Start-up of the week: Haïku

4 Apr 2016

HAÏKU is a smart bike assistant for urban cyclists and digital nomads

Our start-up of the week is Haïku from Paris, which is building a bike assistant for smart urban cyclists.

“We are building Haïku, the first bike assistant for smart urban cyclists that gives them simple and safe access to all the information they need: clear GPS navigation, call and message notifications, and live ride statistics,” explained co-founder and CEO Grégoire Lanuad.

The company, which recently raised €66,771 in a successful Kickstarter campaign that targeted €55,000, will be one of the many European start-ups presenting at the upcoming Uprise start-up festival in Amsterdam on 20 and 21 April.

“Gesture controls ensure safety as the rider pulls information when she or he needs it.  Our powerful magnetic dock makes it very simple to set up Haïku on the handlebars, with automatic ignition and connection with the smartphone.”

The market

Haïku is targeting urban cyclists who have an active and nomadic lifestyle.

“In the smartphone era, new behaviours are emerging. I rely on Google Maps to find my way, I get used to tracking my ‘fitness’ habits and people that matter to me want to be able to reach me at any time. But when I am on two wheels, accessing this basic information can be inconvenient and dangerous.

“Haïku solves this problem as it is the missing link between the world of atoms we love, our bike,  and the world of bytes we need, our smartphone.”

The founders

Haiku team

Lanaud describes himself as a former finance guy and consultant. “I managed a lot of marketing and product projects with strategic and operational marketing, resources allocation, partnerships, finance, etc.”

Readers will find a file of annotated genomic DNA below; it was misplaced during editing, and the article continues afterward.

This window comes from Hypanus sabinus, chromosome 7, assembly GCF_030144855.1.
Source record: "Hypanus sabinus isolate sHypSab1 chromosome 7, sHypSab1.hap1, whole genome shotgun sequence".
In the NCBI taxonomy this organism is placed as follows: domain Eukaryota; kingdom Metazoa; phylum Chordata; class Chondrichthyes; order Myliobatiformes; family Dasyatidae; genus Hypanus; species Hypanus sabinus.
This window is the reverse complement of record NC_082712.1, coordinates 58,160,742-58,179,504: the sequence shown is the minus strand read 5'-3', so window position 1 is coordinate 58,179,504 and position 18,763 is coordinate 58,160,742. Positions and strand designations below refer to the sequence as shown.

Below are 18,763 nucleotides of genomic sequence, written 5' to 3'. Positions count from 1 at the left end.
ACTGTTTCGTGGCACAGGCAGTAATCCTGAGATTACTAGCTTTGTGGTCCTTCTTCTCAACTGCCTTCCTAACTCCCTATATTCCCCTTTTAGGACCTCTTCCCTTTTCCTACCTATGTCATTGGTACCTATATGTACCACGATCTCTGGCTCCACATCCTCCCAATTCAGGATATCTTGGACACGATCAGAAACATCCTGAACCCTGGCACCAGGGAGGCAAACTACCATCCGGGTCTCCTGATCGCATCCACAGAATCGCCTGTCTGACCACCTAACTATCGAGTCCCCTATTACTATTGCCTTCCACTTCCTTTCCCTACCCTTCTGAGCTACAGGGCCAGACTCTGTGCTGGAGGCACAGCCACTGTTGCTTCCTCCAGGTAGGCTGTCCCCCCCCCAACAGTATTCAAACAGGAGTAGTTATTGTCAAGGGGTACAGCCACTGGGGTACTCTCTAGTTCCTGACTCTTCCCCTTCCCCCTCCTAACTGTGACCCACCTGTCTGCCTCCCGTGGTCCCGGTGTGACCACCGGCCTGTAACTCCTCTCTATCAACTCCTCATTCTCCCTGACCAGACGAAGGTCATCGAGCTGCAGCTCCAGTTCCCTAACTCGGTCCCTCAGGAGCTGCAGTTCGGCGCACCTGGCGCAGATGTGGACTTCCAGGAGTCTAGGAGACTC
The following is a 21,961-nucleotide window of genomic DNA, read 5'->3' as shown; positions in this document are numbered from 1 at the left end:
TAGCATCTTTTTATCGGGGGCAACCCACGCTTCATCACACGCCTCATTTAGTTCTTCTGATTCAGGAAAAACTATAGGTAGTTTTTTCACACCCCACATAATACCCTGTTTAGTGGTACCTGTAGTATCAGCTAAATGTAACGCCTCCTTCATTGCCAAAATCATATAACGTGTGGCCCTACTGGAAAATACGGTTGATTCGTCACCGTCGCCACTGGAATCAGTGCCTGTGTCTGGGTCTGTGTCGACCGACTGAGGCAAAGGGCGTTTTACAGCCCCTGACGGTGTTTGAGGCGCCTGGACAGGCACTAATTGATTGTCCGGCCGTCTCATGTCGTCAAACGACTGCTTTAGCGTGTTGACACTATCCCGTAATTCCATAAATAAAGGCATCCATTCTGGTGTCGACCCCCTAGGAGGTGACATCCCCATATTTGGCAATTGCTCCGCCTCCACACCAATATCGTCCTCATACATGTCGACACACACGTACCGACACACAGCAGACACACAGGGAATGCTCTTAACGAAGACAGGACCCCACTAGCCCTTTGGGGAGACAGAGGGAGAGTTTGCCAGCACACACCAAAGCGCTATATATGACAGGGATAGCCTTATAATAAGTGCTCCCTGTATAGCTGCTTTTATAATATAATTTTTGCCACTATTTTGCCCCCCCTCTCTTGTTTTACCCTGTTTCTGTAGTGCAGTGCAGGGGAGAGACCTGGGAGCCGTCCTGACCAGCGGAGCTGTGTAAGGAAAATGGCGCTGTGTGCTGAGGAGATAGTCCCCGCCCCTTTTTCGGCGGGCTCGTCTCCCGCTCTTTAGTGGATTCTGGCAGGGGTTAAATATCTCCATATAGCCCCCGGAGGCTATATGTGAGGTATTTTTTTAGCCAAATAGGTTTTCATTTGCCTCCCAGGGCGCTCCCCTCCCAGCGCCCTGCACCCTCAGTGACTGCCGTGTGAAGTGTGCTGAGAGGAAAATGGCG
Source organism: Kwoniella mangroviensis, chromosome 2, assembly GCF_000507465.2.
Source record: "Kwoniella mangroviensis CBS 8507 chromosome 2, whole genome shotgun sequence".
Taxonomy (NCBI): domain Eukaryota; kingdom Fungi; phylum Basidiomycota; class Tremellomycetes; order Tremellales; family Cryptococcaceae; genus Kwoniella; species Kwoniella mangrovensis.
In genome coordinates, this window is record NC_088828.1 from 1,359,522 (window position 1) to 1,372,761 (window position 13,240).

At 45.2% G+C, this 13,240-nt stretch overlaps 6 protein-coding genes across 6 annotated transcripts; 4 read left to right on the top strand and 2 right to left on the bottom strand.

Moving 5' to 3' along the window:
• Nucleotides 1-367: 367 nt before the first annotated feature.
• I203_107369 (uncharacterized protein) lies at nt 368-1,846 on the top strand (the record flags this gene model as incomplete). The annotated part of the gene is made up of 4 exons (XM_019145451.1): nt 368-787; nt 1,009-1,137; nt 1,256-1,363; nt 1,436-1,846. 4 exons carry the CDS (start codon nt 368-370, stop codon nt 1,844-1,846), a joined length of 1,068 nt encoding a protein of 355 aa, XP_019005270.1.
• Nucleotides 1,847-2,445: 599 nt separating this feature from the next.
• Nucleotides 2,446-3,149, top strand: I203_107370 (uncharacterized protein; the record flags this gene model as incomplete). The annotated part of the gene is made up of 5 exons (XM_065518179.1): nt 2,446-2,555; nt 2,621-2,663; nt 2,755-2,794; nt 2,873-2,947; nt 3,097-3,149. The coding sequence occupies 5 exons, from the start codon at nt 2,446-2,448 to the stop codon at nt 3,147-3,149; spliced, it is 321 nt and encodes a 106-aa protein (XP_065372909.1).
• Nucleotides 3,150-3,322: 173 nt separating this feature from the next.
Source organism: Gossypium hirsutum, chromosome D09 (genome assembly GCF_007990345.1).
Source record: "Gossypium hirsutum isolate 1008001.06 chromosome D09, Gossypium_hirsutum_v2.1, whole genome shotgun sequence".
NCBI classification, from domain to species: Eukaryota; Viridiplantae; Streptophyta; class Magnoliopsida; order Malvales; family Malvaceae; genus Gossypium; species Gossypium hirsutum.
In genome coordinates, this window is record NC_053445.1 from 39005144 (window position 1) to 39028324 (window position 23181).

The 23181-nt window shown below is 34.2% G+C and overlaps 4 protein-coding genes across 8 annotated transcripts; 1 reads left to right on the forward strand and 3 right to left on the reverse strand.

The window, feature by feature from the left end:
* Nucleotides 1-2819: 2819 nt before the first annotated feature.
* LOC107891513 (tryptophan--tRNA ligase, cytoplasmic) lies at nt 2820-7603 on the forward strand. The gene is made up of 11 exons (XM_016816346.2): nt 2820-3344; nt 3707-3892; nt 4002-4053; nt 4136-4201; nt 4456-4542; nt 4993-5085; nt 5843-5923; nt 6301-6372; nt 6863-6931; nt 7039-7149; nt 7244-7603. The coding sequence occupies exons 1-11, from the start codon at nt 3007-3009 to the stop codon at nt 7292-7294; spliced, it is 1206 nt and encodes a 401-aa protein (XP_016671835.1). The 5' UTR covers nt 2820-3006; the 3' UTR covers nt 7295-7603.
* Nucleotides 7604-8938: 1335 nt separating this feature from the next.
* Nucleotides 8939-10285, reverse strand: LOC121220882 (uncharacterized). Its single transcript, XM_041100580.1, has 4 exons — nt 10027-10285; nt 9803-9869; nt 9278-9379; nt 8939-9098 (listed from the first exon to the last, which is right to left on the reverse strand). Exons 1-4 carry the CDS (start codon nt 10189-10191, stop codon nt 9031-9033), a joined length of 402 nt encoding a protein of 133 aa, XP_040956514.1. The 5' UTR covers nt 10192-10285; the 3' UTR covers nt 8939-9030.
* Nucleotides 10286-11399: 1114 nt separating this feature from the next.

Co-founder Fred Martin is a talented industrial designer, while hardware and software is led by Matt, a Bluetooth specialist, who worked on four connected devices, in start-ups and for bigger companies

“We have bike commuting experience of 30 years,” added Lanaud.

The technology

“Our application is leveraging the power and connectivity of the smartphone, using its GPS and data connexions,” explained Lanaud.

“Haïku connects to your smartphone with Bluetooth Low Energy to display the information that matters when you want to have access to it.

“We conceived Haïku as a non-intrusive piece of technology that works with the mechanical ride that is your bike. You zoom in on the info by waving your hand over Haïku. If you need information, it is there under your thumb. If you don’t want to be disturbed, stay focused on the road and enjoy the simple pleasure of a bike ride.

Lanaud said the ultimate goal is to create the best bike/smartphone accessory out there.

“And get more people on bikes, especially those who are scared of getting lost.”

Lanaud said that for the moment Haïku is focused on delivering its strong product and user experience vision and on shipping products to the company’s Kickstarter backers.

Ramping up for orders

“We are currently working on industrialisation with a reliable French manufacturer: prototypes look and work great and we’ll soon start the tooling process,” he said.

Meanwhile, Haïku is still available for pre-order at €80.

“We are also starting to get in touch with different types of retailers that are very eager to sell Haïku in their stores and online.”

The biggest challenge is to finish the manufacturing, scale the software and find the right distribution channels, “and still find some time to go for a ride with friends”.

Lanaud said he believes the European start-up scene is finding its feet, with great companies like Spotify, Blablacar and Deliveroo showing the way.

“We need more [European] start-ups to become leaders in their market before our American friends.

“The ecosystem still has a lot of things to improve, but I think it is already much better than a few years ago.”

His advice for other tech self-starters is to find a problem to solve, get a great team together and focus on execution.

“And don’t believe the hype,” he added.

John Kennedy is a journalist who served as editor of Silicon Republic for 17 years